Quantum Tic-Tac-Toe

How to play quantum tic-tac-toe

This tic-tac-toe game is based on three phenomena in quantum mechanics (explained below).


State A state is a condition which a square can be in. The two possible states are X and O, which are the marks used in this game. We differenciate between two kinds of states in this game.
Quantum state: A quantum state are the marks we first place, and we will always place two quantum states, which will be in superposition and become entangled. The subscript number associated with the quantum state can tell us which other state it is connected to.
Classical state: A classical state is what we would consider a normal mark in the classic version of tic-tac-toe. The classical states are written with a large mark. All classical states in this game have been quantum states before, but have collapsed since.

This version is based on these three phenomena:
Superposition: This phenomenon means that a state can be in two states at the same time. In this game that means that a state can be in two squares at the same time, which is why we can place the same mark in two places. Therefore two quantum states with the same mark and number means that they are in superposition, and in principle are the same mark. In the image the two X1 are in superposition, because they have equal states and are in two different squares. The same applies to the two O4.
Entanglement: This phenomenon describes a connection between two objects. In this game that means that two identical marks share a correlation, and when one of the marks collapses, the other entangled mark will also collapse. In the image the two X1 are entangled. The same applies to the two O4. In this game every superposition are also entangled with the corresponding state.
Collapse: This phenomenon causes quantum states to reduce to classical states. A collapse occurs when a measurement takes place. In this game that means that when a cycle is detected, the player which did not place the last mark will need to make a measurement, and therefore collapse the states. All the quantum states which are entangled with the collapsed square will also collapse into a classical state, and cause a chain reaction.

Cycle: A cycle is a closed path where the path starts and ends with the same square. We can see if a there is a cycle by going through the entanglements and seeing if the square we started with is the same as the one we end with. In the image to the right, we can see an example of a cycle. The cycle is created with the entanglements which connect the squares and create a closed path. We can trace the path by going through the entanglements, so let's start with square 1, where X1 is entangled with square 2. O2 connects square 2 and 3. Then X3 connects square 3 and 1. Now the path starts and ends with square 1, and therefore creates a cycle of entanglements. This can be visualized with a graph, which is shown in the image below the tic-tac-toe grid.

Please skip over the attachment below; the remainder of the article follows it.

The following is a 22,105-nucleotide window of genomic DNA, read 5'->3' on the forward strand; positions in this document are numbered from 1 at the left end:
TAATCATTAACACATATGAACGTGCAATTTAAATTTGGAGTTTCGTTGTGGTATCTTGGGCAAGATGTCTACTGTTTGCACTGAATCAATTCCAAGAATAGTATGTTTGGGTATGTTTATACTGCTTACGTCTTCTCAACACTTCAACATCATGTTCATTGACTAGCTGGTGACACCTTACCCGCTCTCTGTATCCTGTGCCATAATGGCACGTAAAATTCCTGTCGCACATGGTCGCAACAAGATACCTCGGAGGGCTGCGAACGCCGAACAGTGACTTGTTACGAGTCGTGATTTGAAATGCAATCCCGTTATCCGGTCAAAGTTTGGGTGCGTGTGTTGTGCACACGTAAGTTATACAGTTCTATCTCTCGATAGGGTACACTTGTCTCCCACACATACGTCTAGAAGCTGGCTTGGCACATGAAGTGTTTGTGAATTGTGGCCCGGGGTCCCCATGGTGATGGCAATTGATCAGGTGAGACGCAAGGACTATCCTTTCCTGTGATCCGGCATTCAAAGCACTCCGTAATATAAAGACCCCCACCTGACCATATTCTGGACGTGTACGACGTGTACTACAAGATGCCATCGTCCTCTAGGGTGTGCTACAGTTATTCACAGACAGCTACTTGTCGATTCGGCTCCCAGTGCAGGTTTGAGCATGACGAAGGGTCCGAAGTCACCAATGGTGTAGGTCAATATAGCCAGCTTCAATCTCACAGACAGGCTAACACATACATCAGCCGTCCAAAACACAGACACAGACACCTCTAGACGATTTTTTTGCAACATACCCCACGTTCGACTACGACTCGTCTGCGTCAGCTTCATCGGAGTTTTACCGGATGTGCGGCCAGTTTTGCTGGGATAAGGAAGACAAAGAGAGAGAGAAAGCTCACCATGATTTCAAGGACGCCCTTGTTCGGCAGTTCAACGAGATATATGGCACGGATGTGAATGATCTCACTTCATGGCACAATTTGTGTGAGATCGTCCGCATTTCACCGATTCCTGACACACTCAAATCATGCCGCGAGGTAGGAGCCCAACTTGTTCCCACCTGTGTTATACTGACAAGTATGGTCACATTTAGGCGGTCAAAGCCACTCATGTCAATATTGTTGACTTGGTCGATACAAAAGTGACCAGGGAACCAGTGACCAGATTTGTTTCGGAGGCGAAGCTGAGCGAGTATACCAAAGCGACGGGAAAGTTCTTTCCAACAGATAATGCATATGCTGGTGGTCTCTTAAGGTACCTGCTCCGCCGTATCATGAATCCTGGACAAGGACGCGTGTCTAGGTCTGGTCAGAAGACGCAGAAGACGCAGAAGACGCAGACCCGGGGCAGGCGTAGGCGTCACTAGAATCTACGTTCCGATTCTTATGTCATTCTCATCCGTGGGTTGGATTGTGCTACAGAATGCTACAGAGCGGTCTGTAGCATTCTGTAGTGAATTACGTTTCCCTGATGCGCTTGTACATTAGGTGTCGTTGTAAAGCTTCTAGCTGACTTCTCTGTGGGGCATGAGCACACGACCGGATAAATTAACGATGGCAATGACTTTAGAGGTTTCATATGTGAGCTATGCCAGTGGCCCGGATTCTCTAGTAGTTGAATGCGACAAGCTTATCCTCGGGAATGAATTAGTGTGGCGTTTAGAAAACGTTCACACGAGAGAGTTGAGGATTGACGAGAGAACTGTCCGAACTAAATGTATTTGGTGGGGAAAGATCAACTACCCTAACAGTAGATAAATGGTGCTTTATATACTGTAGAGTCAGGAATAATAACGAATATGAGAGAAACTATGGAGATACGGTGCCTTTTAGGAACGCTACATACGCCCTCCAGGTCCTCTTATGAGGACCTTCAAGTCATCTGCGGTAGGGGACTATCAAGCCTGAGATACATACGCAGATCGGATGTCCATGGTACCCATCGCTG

First select the size of the grid of your choosing, then press Start.
You will be greeted with a grid with dimensions based on the size you selected. This explanation will be based on a 3x3 grid, but the rules stay the same for any sized grid.

X always starts, and on each move the current player marks two squares with their letter (instead of just one, like in the classical tic-tac-toe). Each letter is subscripted with the number of the move. The players place marks until either one win or it ends in a draw.

Collapse: If the quantum states form a cycle (cyclic entanglement), then it is the player whose turn it's not (that is, the player who didn't create the cycle), chooses which of the two possible states the last play collapses into. This will result in the rests of the states that also are in the cycle to collapse into a classical state. When a move collapses into a single square, that square becomes permanently marked (with a larger letter), and it has become a classical state. A collapse will affect all other squares that are entangled, and cause a chain reaction.

How to win

A player wins by getting a full row (or collumn or diagonal) of classical states. This means that you win the same way as regular tic-tac-toe, but you cannot win with the quantum states, only the classical. However it's possible that a measurement causes the entire board to collapse and give both a full row. To determine the winner we need to look at the small number assigned with each classical state. Then we find the largest number in each winning row, and compare them. The row with the lowest of these numbers is the winning row. We can see an example of this on the image to the right. If we find the largest number in each row, we find that the X's largest number is 5 and the O's largest number is 6. Since 5 is smaller than 6, X wins the round.